Wealth I desire to have; but wrongfully to get it, I do not wish.1 And there is no reason why a good statesman should either set his heart too much on the acquisition of superfluous wealth, or despise unduly the use of what is necessary and convenient. In those earlier times, to use the words of Hesiod,2 ‘work was no disgrace,’ nor did a trade bring with it social inferiority, and the calling of a merchant was actually held in honor, since it gave him familiarity with foreign parts, friendships with foreign kings, and a large experience in affairs.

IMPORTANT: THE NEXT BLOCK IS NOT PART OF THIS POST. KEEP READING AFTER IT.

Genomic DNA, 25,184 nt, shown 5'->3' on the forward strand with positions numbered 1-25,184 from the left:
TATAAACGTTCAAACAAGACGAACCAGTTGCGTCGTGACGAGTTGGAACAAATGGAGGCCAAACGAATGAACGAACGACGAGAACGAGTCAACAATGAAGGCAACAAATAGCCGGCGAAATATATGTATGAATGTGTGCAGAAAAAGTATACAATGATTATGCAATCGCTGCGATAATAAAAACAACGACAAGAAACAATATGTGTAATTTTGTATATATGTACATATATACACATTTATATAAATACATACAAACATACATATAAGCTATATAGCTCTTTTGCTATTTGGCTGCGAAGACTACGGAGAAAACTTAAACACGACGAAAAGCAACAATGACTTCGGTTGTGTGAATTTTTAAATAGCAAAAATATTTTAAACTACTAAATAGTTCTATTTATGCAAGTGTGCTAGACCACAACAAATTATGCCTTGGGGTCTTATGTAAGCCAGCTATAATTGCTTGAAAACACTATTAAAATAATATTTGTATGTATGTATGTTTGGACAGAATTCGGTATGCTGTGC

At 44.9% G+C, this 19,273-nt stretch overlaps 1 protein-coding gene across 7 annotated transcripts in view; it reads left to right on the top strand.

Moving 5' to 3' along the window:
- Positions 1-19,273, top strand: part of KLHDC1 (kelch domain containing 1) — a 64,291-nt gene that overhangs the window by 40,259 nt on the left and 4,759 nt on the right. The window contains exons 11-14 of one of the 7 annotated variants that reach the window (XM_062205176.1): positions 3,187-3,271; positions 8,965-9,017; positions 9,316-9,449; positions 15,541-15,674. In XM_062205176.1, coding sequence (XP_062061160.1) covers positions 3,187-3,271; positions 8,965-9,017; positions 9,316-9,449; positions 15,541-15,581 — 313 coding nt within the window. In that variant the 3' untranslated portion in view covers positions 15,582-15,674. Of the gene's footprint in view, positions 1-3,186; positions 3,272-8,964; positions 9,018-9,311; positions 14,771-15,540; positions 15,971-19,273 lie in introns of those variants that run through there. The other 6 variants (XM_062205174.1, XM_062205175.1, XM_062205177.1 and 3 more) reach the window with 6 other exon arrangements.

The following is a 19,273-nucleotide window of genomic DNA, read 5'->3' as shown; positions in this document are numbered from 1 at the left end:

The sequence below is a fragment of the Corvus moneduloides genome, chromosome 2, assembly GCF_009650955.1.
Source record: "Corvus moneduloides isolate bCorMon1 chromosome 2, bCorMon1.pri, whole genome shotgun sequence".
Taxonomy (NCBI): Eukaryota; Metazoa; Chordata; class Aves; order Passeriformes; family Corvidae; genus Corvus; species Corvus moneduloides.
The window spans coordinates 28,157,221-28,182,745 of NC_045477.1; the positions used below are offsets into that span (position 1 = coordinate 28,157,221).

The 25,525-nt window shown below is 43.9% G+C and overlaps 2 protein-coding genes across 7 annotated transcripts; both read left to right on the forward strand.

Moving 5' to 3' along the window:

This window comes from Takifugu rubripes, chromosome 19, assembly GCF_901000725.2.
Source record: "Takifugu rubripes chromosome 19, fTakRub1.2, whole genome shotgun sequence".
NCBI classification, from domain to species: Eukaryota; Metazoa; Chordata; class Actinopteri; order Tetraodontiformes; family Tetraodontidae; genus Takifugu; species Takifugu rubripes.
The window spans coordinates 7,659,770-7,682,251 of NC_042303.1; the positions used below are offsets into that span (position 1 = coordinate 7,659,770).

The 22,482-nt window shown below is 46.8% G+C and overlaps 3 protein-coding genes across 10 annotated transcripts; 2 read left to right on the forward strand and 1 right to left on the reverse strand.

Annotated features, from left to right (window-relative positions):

Justice, even if slow, is sure.
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